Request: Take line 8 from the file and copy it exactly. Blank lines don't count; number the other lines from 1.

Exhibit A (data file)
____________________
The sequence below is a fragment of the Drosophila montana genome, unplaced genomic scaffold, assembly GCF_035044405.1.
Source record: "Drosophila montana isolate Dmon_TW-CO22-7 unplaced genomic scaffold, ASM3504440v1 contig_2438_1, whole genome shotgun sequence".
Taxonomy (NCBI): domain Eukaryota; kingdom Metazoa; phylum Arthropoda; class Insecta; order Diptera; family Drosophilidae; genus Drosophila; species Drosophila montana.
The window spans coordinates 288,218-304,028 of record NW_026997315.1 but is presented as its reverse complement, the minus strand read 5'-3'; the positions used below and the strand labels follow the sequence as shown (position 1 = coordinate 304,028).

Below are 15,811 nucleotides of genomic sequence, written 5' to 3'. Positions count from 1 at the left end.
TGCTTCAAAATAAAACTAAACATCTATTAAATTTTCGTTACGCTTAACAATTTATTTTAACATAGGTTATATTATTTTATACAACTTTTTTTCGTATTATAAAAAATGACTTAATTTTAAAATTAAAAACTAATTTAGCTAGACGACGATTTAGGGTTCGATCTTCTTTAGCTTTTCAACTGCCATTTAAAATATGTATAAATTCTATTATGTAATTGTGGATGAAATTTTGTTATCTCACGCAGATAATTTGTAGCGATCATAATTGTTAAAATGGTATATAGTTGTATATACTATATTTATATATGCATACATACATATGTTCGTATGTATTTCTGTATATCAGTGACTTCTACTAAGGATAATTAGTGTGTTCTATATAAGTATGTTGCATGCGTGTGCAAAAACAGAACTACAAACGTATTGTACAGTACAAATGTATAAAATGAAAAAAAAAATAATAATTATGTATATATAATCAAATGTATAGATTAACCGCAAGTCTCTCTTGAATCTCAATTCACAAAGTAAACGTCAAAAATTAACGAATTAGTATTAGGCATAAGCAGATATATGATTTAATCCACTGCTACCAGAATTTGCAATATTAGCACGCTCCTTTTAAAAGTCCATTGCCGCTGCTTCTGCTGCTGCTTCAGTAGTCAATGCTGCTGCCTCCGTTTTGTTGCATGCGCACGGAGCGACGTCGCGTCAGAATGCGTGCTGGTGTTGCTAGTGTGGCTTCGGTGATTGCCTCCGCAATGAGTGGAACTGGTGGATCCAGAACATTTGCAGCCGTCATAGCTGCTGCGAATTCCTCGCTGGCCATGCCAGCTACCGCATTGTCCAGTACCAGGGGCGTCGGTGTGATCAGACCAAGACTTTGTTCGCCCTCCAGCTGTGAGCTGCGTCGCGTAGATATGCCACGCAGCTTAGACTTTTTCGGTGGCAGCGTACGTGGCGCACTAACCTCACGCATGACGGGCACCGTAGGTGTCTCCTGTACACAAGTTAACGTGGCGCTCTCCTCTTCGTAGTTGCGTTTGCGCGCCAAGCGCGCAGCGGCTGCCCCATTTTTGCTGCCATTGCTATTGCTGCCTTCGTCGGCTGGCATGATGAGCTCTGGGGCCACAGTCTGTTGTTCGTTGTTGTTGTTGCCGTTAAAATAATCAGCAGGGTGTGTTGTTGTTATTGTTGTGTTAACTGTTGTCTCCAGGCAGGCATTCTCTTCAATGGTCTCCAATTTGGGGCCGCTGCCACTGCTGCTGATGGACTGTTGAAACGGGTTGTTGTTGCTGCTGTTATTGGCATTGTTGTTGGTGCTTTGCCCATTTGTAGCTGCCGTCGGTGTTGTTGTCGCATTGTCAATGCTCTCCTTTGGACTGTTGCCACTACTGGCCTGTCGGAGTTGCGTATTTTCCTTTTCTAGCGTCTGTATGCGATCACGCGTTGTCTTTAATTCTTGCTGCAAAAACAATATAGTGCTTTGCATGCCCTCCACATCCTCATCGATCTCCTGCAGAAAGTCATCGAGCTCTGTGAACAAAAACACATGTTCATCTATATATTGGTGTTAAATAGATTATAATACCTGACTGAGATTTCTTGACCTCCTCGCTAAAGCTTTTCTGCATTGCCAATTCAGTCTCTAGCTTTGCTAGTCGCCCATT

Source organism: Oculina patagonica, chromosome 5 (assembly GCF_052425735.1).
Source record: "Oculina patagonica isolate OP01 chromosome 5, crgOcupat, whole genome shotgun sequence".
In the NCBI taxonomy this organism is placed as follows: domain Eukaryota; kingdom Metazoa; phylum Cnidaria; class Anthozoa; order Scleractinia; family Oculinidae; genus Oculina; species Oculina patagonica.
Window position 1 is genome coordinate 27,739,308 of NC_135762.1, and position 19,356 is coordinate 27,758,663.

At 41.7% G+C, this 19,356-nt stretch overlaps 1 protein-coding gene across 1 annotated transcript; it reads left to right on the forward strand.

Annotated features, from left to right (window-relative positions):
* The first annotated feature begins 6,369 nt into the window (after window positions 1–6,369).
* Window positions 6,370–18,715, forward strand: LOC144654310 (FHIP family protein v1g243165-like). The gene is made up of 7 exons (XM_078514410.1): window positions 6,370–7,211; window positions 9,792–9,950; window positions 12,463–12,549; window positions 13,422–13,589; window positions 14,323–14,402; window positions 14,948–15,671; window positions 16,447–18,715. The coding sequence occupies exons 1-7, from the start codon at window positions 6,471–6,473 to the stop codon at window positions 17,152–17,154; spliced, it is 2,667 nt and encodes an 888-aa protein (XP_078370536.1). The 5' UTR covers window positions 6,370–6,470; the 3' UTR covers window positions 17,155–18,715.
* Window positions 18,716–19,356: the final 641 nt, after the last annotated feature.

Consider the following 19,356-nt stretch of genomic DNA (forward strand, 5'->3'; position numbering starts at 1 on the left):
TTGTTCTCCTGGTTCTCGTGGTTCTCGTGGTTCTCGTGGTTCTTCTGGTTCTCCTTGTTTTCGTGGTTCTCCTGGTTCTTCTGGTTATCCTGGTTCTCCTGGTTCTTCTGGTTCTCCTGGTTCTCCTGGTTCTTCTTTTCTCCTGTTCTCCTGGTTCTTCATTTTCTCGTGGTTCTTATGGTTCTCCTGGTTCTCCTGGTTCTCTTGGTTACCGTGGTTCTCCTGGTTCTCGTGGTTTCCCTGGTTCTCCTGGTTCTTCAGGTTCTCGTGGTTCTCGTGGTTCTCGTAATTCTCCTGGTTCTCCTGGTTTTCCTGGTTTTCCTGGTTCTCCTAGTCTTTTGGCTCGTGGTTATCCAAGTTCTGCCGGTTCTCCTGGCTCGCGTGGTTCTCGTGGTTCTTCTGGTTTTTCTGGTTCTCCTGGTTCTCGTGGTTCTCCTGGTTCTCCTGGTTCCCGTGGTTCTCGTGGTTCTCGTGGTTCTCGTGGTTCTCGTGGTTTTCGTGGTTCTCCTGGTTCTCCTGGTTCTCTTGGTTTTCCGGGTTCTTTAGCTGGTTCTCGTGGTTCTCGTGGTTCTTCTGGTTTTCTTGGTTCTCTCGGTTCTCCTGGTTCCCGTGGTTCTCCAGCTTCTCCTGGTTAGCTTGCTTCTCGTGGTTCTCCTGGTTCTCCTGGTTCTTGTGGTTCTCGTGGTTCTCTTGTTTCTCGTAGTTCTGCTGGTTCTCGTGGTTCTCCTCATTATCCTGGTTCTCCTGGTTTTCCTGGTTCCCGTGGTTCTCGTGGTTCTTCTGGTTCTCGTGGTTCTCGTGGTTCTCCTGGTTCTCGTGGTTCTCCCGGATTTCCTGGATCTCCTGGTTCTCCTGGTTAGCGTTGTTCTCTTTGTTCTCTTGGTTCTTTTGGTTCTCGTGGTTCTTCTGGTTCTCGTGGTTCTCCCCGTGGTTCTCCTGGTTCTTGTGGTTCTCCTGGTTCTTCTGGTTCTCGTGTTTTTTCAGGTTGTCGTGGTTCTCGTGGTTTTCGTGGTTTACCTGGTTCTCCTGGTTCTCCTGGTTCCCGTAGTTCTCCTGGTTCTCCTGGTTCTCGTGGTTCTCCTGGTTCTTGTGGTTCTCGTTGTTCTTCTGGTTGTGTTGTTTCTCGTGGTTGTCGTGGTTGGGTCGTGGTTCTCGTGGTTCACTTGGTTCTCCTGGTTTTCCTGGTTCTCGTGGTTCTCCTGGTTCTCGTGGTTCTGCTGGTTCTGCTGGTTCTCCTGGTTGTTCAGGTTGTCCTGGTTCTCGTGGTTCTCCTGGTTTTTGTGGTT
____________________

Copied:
Source record: "Oculina patagonica isolate OP01 chromosome 5, crgOcupat, whole genome shotgun sequence".